During the wait, there were some pretty cool Mario themed waiting rooms.

The ride itself was a sort of AR thing where they had you wear a washable/adjustable headband into which a set of AR tracking lenses hooked into once you were in the kart. Four people ride in each kart and form a sort of "team" together. Once the ride starts, the kart goes around a fixed track on its own, and meanwhile you look all around to see various racers and obstacles. When you get to a turn, you get a prompt on the AR display and have to turn the wheel to get coins. Whether or not you did the quick-time event, the kart continued on the fixed track.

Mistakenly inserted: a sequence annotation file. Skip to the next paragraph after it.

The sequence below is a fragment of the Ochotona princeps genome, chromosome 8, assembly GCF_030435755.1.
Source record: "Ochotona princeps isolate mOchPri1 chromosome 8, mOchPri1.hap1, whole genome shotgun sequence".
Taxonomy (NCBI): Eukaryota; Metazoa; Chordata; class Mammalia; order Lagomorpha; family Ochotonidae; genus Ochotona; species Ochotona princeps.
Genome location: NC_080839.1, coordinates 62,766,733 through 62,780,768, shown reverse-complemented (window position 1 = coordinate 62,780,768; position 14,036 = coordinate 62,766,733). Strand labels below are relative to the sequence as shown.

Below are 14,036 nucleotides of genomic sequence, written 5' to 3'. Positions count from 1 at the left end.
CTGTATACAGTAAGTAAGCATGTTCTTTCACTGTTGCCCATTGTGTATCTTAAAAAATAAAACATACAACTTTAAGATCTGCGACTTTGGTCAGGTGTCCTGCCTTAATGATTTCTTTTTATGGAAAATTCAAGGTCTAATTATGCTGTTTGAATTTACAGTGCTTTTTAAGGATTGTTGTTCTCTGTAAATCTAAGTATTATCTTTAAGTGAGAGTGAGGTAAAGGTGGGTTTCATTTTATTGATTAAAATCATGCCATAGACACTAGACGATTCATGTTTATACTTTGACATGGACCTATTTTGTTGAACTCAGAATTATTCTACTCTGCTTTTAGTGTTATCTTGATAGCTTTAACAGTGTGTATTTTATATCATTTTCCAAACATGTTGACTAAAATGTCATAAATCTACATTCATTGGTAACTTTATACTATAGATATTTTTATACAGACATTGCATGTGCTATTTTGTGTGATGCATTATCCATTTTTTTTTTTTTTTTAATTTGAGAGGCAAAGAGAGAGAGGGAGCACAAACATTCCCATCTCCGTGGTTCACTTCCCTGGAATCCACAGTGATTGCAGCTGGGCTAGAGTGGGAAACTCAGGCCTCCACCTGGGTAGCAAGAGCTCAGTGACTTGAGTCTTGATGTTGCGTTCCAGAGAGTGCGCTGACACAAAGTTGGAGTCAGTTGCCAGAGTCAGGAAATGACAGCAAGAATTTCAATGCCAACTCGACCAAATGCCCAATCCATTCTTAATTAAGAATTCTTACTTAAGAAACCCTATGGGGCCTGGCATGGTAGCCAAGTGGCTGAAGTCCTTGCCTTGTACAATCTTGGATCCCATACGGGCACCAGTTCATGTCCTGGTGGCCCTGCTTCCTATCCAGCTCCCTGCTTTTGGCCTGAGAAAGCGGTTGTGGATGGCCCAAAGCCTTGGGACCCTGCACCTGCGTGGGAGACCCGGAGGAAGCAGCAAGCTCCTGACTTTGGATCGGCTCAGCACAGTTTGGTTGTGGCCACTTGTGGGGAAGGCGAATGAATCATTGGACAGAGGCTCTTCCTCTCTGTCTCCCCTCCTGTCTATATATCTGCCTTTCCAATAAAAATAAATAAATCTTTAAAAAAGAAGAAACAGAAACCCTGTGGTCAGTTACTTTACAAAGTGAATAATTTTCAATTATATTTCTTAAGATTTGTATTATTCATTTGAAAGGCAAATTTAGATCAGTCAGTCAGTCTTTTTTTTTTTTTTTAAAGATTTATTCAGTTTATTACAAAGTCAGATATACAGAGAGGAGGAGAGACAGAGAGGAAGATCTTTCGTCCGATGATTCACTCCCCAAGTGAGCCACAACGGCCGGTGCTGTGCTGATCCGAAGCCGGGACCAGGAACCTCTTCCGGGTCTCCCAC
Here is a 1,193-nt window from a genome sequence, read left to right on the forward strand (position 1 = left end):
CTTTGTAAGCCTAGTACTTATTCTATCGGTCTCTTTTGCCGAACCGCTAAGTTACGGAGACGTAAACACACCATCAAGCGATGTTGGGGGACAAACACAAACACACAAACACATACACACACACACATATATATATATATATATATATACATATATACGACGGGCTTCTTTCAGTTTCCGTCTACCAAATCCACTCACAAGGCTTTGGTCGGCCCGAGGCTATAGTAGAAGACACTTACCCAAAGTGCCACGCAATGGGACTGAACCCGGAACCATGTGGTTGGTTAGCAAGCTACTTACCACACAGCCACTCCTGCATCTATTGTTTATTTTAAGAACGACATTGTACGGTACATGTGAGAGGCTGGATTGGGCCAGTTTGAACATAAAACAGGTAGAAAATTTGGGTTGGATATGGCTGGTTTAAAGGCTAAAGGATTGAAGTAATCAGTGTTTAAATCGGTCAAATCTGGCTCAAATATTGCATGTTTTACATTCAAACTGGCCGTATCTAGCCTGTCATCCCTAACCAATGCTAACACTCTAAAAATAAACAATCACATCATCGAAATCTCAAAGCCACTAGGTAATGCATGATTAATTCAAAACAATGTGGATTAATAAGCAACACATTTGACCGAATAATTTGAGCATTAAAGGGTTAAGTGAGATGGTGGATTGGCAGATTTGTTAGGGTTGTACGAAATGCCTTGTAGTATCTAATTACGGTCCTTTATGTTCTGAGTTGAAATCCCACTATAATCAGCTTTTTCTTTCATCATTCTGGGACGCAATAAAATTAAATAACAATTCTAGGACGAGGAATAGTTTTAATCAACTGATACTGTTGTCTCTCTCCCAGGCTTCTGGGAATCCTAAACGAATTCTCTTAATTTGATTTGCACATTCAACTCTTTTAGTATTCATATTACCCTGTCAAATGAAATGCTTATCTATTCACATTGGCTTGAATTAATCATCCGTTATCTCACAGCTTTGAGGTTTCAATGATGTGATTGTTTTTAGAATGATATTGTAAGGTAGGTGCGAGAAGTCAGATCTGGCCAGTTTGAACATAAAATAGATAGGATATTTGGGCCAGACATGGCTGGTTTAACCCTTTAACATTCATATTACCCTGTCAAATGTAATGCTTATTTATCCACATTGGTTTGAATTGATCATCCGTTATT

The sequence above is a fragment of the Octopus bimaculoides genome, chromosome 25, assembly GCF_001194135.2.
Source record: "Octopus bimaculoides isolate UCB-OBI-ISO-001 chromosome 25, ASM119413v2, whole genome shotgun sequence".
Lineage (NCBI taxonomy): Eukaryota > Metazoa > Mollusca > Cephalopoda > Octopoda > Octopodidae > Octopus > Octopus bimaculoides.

A button on the steering wheel launches shells in the direction you are looking, but you have limited ammo. The game awards more coins for hitting enemy targets, and deducts them for hitting friendlies.

The ride lasts maybe 5-10 minutes total. I'm not sure exactly how "winning" works, but I do know that it's possible to lose to Bowser if whatever conditions aren't met.

The ride syncs to the band and the app tracks your "achievements." It would probably take a dozen rides or more to unlock them all. A fair bit of skill and/or memorization would help. That said, there's no way in hell you're going to get that many rides in without spending tens of thousands on park tickets and waiting in line for literal days.

Okay, I want to go, what should I know?

Here are my top tips for Super Nintendo World at Universal Studios Hollywood: